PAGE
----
There are cases where the legal father learns that he is not the biological father and wishes to challenge the court order that established his status and ordered him to pay support. The father has to file a petition disestablishing his paternity and may have the court overturn the support order if the petitioning father meets the following conditions:
- Has newly discovered evidence that has come to this attention since the initial paternity determination
- Is current in all child support obligations or has just cause for being delinquent
- A scientific test was properly performed showing that he is not the biological father
- Did not marry the mother while acknowledged as the putative father
- Has not adopted the child
- The child was not conceived by artificial insemination while the legal father and the mother were in wedlock
- Did not act to prevent the biological father from asserting paternal rights over the child
- Did not acknowledge his paternity in a sworn statement
- Did not consent to be named as father on the child’s birth certificate
- Did not disregard a notice from a court or state agency directing him to submit to scientific testing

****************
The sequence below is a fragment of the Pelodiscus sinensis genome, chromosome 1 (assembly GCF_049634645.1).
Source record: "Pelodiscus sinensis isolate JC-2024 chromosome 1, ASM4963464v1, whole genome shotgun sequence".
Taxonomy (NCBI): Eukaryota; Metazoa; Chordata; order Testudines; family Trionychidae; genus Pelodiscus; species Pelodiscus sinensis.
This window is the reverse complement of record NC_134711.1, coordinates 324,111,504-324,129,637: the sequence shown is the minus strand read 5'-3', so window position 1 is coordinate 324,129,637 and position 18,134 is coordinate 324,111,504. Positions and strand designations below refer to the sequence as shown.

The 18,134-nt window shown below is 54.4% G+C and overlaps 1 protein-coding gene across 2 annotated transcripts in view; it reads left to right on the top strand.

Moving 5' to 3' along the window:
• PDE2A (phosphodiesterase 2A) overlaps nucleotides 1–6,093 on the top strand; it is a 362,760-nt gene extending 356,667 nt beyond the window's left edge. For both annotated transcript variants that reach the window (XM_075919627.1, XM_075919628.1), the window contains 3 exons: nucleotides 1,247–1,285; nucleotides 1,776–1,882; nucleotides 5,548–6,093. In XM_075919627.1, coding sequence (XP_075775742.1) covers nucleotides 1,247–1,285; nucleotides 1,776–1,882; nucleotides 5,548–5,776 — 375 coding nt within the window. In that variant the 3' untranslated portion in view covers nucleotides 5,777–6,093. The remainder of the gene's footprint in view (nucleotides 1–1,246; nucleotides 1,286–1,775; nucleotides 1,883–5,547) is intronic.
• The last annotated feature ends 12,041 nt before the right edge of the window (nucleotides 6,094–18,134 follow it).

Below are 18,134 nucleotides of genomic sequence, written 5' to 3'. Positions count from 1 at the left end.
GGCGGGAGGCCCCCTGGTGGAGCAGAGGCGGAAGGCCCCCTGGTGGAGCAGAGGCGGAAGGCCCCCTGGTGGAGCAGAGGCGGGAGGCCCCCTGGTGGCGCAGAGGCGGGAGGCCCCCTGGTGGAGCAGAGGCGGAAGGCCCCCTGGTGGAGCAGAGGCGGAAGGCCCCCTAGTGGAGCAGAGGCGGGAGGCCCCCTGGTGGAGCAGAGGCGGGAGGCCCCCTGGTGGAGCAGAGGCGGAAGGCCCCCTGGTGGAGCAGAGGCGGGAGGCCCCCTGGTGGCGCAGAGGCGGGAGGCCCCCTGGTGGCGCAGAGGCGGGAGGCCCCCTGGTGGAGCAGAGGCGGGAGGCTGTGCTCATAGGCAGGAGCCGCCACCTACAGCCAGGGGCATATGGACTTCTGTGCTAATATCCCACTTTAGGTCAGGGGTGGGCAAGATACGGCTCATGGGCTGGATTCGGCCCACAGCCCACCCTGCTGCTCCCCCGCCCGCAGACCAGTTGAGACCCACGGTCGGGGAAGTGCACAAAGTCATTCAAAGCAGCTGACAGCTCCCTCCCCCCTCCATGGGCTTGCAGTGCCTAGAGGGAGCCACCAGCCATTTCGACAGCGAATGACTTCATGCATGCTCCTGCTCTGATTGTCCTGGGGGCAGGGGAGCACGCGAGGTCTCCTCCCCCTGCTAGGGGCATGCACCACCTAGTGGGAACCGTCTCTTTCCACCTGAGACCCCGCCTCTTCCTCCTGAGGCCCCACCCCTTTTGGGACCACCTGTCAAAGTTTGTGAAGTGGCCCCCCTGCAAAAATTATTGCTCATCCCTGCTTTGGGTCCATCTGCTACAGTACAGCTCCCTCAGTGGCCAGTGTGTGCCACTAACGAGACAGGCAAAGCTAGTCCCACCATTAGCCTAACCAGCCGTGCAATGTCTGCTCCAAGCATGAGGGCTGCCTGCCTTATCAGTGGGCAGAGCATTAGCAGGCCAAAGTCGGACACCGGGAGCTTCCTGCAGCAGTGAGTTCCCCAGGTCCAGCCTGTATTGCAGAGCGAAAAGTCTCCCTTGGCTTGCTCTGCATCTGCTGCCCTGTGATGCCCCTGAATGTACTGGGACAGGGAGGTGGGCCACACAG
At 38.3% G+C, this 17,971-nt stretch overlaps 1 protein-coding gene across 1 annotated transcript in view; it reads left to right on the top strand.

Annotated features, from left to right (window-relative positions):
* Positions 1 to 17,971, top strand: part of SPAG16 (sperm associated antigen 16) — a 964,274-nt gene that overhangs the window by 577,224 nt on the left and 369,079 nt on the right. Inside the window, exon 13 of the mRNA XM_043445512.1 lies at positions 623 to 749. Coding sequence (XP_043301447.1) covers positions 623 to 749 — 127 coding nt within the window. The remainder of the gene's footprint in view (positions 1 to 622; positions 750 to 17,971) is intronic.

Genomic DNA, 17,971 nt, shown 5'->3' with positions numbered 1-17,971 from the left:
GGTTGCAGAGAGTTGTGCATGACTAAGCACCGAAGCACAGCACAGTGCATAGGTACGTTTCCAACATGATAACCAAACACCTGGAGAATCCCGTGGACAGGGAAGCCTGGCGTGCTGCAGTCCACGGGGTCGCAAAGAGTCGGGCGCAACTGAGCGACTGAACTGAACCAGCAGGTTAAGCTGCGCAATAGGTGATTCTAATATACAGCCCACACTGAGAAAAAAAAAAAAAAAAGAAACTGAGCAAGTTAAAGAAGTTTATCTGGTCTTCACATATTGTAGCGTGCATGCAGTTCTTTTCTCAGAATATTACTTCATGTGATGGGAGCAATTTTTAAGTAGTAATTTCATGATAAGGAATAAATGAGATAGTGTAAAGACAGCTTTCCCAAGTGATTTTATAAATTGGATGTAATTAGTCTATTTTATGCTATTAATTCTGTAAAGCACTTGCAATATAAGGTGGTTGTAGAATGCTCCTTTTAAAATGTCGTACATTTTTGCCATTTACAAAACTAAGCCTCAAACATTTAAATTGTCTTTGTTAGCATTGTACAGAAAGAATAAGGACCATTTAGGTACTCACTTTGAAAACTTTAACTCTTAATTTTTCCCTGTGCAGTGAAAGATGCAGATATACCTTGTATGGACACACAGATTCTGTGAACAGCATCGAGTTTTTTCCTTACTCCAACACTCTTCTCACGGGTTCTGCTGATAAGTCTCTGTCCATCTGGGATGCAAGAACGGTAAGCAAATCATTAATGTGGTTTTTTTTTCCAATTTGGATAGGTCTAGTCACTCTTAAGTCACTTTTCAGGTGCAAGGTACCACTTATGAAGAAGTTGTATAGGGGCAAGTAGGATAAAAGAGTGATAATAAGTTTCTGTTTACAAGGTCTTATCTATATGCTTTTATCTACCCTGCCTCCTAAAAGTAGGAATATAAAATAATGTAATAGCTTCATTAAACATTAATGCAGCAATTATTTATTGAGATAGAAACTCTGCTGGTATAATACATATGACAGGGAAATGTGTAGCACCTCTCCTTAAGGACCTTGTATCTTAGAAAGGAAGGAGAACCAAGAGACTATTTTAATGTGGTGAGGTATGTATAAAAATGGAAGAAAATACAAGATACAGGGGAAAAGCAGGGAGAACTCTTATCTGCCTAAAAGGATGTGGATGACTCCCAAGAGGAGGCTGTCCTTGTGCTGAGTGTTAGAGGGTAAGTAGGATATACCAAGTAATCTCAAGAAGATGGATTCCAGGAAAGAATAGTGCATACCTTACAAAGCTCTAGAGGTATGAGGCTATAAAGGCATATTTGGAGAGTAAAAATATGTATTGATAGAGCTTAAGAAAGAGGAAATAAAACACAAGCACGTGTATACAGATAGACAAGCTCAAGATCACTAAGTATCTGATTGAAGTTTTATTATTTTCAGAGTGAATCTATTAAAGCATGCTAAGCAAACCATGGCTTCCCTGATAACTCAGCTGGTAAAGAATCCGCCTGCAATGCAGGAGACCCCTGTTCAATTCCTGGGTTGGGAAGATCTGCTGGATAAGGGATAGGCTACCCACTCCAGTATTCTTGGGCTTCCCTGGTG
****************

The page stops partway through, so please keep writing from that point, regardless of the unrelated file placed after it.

- Did not voluntarily promise in writing to provide support and was so ordered based on that promise
A third party who wishes to contest a father’s paternity may lack standing to do so. Other than the putative or alleged father, the child’s mother or the state seeking child support, the only other party who can file such a suit is a legal representative of a child seeking to establish a paternal relationship with a person who is allegedly the father.
These types of actions are complicated and will require the services of a seasoned family or domestic law attorney who can ensure that the petitioner meets the conditions to file the petition and has the necessary documentation and proof necessary.